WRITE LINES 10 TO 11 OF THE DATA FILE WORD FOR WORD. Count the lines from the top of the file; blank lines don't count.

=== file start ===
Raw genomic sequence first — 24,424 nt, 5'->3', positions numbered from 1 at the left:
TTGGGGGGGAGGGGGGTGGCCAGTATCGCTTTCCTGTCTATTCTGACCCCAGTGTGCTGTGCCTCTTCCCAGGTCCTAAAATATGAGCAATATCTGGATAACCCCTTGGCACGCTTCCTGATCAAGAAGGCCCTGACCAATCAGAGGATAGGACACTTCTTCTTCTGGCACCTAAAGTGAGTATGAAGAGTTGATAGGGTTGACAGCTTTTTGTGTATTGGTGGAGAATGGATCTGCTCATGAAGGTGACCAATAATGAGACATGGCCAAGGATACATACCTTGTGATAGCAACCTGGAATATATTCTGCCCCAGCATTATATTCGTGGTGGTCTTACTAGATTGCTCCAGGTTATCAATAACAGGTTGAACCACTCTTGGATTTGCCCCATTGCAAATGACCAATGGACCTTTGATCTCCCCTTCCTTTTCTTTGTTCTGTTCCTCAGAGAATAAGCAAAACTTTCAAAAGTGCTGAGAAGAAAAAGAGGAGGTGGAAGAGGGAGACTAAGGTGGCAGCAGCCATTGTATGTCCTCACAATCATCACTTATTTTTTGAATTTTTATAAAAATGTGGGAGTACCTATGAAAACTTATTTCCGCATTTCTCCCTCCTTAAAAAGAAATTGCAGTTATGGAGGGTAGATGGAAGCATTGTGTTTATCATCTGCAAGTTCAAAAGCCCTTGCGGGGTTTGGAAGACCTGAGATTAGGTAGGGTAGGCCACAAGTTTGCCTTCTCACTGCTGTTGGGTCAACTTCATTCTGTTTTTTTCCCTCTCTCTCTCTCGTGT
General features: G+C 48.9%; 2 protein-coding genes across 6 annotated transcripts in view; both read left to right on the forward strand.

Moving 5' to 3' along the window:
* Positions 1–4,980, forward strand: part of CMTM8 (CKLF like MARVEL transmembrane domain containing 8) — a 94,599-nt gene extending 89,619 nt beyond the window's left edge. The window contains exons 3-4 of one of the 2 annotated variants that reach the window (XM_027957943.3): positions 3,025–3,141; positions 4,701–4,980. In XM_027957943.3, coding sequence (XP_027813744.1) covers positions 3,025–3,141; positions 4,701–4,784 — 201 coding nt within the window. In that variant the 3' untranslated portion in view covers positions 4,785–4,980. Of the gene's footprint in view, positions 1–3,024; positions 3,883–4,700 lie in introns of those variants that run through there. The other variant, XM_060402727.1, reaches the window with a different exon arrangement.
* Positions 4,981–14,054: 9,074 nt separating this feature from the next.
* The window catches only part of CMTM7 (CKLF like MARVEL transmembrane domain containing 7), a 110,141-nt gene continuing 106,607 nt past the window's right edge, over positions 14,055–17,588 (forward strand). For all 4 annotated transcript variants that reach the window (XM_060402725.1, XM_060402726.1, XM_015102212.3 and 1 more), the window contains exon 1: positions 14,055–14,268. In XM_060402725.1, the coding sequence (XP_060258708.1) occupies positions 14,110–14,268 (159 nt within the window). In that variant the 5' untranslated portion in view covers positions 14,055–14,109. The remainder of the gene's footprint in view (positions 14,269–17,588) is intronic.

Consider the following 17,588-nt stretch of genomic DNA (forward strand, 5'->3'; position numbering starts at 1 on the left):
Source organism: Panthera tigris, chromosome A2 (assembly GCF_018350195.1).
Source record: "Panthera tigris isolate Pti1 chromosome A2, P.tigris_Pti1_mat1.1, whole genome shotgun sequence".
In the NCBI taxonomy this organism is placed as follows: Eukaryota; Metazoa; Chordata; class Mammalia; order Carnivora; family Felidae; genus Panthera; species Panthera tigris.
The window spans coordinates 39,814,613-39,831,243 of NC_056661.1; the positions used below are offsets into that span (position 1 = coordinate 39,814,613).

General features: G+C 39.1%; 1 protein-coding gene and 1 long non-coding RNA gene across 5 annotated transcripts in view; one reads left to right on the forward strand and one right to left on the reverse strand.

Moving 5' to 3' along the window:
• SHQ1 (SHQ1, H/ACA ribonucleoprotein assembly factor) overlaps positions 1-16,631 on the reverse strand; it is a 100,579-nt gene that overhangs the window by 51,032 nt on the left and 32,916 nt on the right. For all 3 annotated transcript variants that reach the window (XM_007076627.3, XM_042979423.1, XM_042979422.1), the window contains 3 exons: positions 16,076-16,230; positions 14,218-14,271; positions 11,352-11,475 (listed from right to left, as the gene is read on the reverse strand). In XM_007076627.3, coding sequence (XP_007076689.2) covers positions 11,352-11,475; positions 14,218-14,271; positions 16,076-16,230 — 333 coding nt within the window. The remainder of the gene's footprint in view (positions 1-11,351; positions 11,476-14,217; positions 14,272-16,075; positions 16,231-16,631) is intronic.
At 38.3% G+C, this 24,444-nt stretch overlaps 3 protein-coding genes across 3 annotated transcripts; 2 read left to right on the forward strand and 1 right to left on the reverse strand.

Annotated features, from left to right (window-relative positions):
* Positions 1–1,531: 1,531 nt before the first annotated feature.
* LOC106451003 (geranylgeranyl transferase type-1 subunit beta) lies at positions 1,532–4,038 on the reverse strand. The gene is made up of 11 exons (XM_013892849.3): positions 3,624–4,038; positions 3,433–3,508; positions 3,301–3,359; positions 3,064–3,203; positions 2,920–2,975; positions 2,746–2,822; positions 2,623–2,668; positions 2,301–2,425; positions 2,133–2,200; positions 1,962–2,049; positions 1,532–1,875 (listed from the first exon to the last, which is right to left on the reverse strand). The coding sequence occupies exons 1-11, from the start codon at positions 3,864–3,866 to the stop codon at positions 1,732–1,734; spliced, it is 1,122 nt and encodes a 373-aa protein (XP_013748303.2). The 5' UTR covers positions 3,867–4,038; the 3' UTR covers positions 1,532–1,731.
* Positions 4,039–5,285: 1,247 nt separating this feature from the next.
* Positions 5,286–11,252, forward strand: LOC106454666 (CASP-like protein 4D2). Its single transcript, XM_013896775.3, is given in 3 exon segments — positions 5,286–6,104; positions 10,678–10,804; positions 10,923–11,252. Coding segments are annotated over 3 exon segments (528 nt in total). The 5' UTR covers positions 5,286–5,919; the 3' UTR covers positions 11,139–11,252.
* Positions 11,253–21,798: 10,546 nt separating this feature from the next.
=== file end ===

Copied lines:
Source record: "Panthera tigris isolate Pti1 chromosome A2, P.tigris_Pti1_mat1.1, whole genome shotgun sequence".
In the NCBI taxonomy this organism is placed as follows: Eukaryota; Metazoa; Chordata; class Mammalia; order Carnivora; family Felidae; genus Panthera; species Panthera tigris.